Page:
The case against Suriname's President Desi Bouterse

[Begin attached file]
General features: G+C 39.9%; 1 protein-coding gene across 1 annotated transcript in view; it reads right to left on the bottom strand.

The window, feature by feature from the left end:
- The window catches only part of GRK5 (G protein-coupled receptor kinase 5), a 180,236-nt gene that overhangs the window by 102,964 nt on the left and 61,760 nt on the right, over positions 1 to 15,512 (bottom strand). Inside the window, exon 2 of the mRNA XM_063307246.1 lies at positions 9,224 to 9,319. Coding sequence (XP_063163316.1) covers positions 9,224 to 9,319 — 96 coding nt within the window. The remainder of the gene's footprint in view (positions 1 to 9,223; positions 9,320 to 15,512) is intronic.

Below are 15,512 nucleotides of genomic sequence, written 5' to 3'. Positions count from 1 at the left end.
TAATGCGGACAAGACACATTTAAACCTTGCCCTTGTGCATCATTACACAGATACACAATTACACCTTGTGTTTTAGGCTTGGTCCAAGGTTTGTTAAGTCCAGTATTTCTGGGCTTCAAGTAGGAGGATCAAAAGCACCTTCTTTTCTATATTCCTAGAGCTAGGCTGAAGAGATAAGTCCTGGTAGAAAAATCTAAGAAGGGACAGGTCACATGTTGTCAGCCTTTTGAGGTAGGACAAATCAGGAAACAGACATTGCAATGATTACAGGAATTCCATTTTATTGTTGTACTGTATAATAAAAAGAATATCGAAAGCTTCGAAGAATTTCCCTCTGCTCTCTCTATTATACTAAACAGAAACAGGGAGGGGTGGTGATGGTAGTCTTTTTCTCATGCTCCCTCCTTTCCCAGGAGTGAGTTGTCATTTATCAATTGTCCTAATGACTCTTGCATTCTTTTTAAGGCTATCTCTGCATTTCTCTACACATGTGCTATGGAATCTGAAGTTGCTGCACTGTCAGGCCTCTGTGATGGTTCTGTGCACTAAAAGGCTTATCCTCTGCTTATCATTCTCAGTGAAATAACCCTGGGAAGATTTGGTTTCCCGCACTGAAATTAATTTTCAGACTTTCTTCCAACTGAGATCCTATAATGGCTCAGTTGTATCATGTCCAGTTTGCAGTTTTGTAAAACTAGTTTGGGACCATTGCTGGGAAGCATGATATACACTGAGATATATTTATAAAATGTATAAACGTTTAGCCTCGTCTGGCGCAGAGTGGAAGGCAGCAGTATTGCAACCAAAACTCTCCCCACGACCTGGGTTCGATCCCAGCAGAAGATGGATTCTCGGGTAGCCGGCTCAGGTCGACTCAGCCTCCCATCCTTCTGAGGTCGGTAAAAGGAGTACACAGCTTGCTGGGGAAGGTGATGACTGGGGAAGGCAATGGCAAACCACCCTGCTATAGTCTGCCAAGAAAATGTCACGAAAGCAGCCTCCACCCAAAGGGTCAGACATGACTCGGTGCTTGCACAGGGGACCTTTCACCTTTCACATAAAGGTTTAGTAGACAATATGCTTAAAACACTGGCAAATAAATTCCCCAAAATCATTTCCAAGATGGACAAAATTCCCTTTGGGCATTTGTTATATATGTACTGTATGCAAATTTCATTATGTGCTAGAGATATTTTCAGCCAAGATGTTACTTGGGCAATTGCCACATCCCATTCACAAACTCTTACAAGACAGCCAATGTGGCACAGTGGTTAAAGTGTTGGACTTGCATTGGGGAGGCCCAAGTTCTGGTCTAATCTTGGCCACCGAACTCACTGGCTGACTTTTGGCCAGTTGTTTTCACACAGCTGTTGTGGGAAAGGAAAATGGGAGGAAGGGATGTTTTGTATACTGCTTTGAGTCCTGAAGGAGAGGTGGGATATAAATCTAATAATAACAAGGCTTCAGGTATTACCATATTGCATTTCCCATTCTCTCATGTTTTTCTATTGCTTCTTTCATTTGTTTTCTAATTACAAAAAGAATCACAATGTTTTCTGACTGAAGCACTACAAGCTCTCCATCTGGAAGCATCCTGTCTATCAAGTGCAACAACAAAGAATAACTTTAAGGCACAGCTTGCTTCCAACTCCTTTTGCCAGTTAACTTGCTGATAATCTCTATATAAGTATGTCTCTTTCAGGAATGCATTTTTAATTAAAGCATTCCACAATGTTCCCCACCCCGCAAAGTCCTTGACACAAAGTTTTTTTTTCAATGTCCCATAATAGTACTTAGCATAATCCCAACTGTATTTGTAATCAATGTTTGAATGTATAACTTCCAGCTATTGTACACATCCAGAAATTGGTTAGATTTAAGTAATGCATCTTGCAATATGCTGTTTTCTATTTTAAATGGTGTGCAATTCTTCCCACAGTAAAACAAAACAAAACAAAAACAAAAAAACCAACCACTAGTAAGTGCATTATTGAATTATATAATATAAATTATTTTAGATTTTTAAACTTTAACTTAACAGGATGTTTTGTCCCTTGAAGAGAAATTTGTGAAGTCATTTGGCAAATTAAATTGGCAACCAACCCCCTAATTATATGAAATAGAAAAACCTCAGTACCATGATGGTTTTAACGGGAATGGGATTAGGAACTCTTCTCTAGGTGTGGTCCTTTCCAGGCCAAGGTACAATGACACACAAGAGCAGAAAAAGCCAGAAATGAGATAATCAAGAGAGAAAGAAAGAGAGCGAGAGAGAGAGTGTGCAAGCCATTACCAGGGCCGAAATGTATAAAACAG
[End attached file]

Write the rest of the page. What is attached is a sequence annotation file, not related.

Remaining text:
The NF is supporting families of the victims of the “December Murders” committed in 1982 in Suriname in bringing a case before the Inter-American Court of Human Rights. Among those accused of the murders is Suriname’s current president, Desi Bouterse, who at that time was dictator of the country.In February 1980, Bouterse – then a sergent of the National Military Council - and other military officers overthrew the government of Suriname in a coup-d’etat and began a military dicatorship. Two years later, on 7th and 8th December 1982, 15 political opponents of the regime were brutally tortured and killed in Fort Zeelandia in Paramaribo. Since then Bouterse has been regarded as the principal suspect in relation to these murders. However, it was only 25 years later, in 2007, that victims’ families succeded in bringing a case against Bouterse, together with 24 co-accused, before a military court.In 2010, Despite the ongoing criminal proceedings against him, Bouterse was elected president. In 2012 the Parliament approved an amendment to the amnesty law which would protect perpetrators of criminal offences committed ‘in the context of defence of the state’. The military court promptly suspended the case against Bouterse pending referral of the amnesty law to the Constitutional Court for review. However, to date the Constitutional Court of Suriname has not been established. Since accountability in Suriname therefore seems unattainable at the moment, the NF is hopeful that the Inter-American Court of Human Rights will finally bring justice for the victims’ families.